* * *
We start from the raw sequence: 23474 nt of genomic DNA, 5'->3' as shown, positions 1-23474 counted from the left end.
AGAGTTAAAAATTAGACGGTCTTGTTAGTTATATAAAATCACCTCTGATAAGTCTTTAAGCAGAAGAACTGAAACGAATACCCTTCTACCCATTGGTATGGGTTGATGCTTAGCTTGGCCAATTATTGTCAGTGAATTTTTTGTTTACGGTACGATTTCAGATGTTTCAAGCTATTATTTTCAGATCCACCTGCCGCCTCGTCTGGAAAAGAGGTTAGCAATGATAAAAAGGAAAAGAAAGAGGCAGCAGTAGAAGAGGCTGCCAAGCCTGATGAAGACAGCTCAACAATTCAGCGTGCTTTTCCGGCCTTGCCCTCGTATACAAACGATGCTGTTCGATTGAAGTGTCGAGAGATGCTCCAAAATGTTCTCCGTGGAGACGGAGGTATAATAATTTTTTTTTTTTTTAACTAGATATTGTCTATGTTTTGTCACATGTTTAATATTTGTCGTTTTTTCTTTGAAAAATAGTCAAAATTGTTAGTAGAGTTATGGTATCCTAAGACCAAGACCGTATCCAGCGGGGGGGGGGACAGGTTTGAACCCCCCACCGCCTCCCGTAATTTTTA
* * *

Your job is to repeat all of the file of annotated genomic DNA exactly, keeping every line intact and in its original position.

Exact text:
We start from the raw sequence: 23474 nt of genomic DNA, 5'->3' as shown, positions 1-23474 counted from the left end.
AGAGTTAAAAATTAGACGGTCTTGTTAGTTATATAAAATCACCTCTGATAAGTCTTTAAGCAGAAGAACTGAAACGAATACCCTTCTACCCATTGGTATGGGTTGATGCTTAGCTTGGCCAATTATTGTCAGTGAATTTTTTGTTTACGGTACGATTTCAGATGTTTCAAGCTATTATTTTCAGATCCACCTGCCGCCTCGTCTGGAAAAGAGGTTAGCAATGATAAAAAGGAAAAGAAAGAGGCAGCAGTAGAAGAGGCTGCCAAGCCTGATGAAGACAGCTCAACAATTCAGCGTGCTTTTCCGGCCTTGCCCTCGTATACAAACGATGCTGTTCGATTGAAGTGTCGAGAGATGCTCCAAAATGTTCTCCGTGGAGACGGAGGTATAATAATTTTTTTTTTTTTTAACTAGATATTGTCTATGTTTTGTCACATGTTTAATATTTGTCGTTTTTTCTTTGAAAAATAGTCAAAATTGTTAGTAGAGTTATGGTATCCTAAGACCAAGACCGTATCCAGCGGGGGGGGGGACAGGTTTGAACCCCCCACCGCCTCCCGTAATTTTTA